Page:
Prime Minister Benjamin Netanyahu voiced his lack of confidence in Palestinian Authority President Mahmoud Abbas as a peace partner on Thursday. Abbas met with Hamas politburo chief Khaled Mashaal in Cairo on Thursday as part of a reconciliation effort between Abbas' Fatah and Hamas, mediated by Egyptian President Mohammed Morsi.
"Abbas embraces the head of a terrorist organization that declared just one month ago that Israel needs to be wiped off the map," Netanyahu said. "That is not how someone with their eyes toward peace behaves."
Hatnuah head Tzipi Livni responded by attacking Netanyahu.
"Instead of reprimanding Abbas and convincing the Israeli public yet another time, on the eve of elections, that there is no hope for peace, Israel must demand, justly, that the inter-Palestinian settlement include a recognition of Israel and an end to violence and terror," she said.
Both Livni and Netanyahu's statements followed President Shimon Peres' interview with The New York Times Magazine, published on Wednesday.
In the interview, Peres warned of the diplomatic standstill in negotiations with the Palestinians. Peres said that Netanyahu "may do nothing, but that doesn’t mean that things won’t be done. This idea, that history is a horse that can be held by the tail, is a foolish idea. After all, the fire can be lit in an instant: another word, another shot, and in the end everyone will lose control. If there is no diplomatic decision, the Palestinians will go back to terror. Knives, mines, suicide attacks. The silence that Israel has been enjoying over the last few years will not continue, because even if the local inhabitants do not want to resume the violence, they will be under the pressure of the Arab world."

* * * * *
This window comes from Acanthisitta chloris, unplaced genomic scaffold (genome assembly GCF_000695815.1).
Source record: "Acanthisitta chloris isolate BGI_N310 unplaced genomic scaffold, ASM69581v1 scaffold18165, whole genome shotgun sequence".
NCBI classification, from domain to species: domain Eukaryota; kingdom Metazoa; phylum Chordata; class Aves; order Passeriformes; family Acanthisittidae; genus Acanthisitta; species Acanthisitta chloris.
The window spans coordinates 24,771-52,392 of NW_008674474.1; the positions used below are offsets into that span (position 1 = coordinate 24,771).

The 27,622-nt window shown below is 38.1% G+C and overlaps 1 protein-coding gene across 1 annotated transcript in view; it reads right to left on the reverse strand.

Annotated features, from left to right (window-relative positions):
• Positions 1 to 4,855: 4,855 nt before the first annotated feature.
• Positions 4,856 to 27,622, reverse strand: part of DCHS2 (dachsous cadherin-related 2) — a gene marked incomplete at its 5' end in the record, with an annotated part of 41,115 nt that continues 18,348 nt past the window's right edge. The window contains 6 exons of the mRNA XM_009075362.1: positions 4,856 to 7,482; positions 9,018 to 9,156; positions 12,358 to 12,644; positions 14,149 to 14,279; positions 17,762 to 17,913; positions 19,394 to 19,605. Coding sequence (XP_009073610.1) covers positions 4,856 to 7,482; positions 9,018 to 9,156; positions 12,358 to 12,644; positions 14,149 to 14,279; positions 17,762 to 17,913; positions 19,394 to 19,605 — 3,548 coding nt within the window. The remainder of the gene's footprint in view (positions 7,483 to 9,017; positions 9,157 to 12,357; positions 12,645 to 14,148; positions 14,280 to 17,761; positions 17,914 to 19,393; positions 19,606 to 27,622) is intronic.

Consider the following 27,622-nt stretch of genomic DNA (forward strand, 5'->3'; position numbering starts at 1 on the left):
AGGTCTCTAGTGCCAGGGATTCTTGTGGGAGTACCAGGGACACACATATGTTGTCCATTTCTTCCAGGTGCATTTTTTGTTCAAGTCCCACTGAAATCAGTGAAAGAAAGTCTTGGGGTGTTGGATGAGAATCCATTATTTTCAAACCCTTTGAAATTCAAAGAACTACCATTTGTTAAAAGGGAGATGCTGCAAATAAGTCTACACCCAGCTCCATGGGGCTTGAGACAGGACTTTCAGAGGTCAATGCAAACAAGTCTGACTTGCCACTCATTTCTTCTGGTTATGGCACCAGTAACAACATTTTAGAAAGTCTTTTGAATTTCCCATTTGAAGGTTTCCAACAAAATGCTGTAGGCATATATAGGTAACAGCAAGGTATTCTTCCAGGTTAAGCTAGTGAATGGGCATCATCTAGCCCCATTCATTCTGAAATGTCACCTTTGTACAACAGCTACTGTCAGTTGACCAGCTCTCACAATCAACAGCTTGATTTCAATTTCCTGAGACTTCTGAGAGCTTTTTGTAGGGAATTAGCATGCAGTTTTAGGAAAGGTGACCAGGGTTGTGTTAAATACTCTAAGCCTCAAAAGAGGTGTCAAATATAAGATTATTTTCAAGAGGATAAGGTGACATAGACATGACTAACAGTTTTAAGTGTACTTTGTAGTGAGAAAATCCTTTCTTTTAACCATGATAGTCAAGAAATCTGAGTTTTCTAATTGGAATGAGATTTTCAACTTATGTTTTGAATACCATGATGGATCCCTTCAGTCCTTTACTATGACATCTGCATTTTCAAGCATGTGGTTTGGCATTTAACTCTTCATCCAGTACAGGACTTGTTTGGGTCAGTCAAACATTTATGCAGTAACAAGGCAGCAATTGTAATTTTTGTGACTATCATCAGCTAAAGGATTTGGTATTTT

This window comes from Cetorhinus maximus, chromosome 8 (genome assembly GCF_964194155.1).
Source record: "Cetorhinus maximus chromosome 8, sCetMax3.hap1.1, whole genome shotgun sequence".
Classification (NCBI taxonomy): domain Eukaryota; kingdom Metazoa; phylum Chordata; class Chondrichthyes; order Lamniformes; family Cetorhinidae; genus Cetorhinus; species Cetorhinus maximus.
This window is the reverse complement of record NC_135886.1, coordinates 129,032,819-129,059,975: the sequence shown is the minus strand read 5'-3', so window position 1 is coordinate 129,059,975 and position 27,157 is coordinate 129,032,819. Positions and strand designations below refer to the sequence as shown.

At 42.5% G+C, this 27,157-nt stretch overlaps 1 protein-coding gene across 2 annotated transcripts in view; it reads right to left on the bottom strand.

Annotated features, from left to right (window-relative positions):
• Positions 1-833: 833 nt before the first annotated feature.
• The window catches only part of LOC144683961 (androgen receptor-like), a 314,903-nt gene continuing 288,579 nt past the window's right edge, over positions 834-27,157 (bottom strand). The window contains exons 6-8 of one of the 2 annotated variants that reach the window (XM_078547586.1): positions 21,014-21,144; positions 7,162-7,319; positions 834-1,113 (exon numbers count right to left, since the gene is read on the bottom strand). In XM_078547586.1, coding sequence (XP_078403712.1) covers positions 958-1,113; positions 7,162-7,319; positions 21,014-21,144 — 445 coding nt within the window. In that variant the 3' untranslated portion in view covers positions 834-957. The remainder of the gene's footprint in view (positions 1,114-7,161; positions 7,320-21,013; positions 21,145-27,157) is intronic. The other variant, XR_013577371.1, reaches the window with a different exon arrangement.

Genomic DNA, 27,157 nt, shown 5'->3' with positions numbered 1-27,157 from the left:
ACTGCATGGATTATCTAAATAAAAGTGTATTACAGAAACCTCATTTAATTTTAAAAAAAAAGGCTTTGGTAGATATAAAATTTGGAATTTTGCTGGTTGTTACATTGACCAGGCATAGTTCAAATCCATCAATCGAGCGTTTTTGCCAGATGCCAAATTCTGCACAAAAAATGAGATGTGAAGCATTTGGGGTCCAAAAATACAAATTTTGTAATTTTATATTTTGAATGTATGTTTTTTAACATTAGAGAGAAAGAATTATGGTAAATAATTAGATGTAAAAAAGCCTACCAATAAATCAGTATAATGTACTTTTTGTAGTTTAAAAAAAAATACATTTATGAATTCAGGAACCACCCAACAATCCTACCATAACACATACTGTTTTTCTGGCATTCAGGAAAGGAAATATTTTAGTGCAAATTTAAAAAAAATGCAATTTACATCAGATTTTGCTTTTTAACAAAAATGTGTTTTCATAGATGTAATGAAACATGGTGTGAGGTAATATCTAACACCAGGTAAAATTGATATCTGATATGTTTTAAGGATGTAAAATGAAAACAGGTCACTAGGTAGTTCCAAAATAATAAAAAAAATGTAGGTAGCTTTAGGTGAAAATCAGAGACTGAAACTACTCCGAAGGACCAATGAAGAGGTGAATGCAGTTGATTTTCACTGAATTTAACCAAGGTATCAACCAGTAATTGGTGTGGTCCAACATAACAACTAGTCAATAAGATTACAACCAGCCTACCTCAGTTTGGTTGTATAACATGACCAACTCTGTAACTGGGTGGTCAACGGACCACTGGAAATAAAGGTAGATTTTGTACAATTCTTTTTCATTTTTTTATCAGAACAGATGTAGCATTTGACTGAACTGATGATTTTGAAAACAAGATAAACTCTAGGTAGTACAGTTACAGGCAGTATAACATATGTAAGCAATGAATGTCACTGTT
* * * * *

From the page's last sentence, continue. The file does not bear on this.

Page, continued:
Peres opposed the notion that the Palestinian Authority is not a viable partner.
"I do not accept the assertion that Mahmoud Abbas is not a good negotiating partner," he said. "In my mind, he is an excellent partner. Our military people describe to me the extent to which the Palestinian forces are cooperating with us to combat terror."
"Mahmoud Abbas and I met for long talks, with Netanyahu’s knowledge, and even reached more than a few agreements. To my regret, in the end there was always some rupture, and I do not want to go into the reasons for that now. This is not a simple negotiation — but I thought the conditions exist to set out on the path."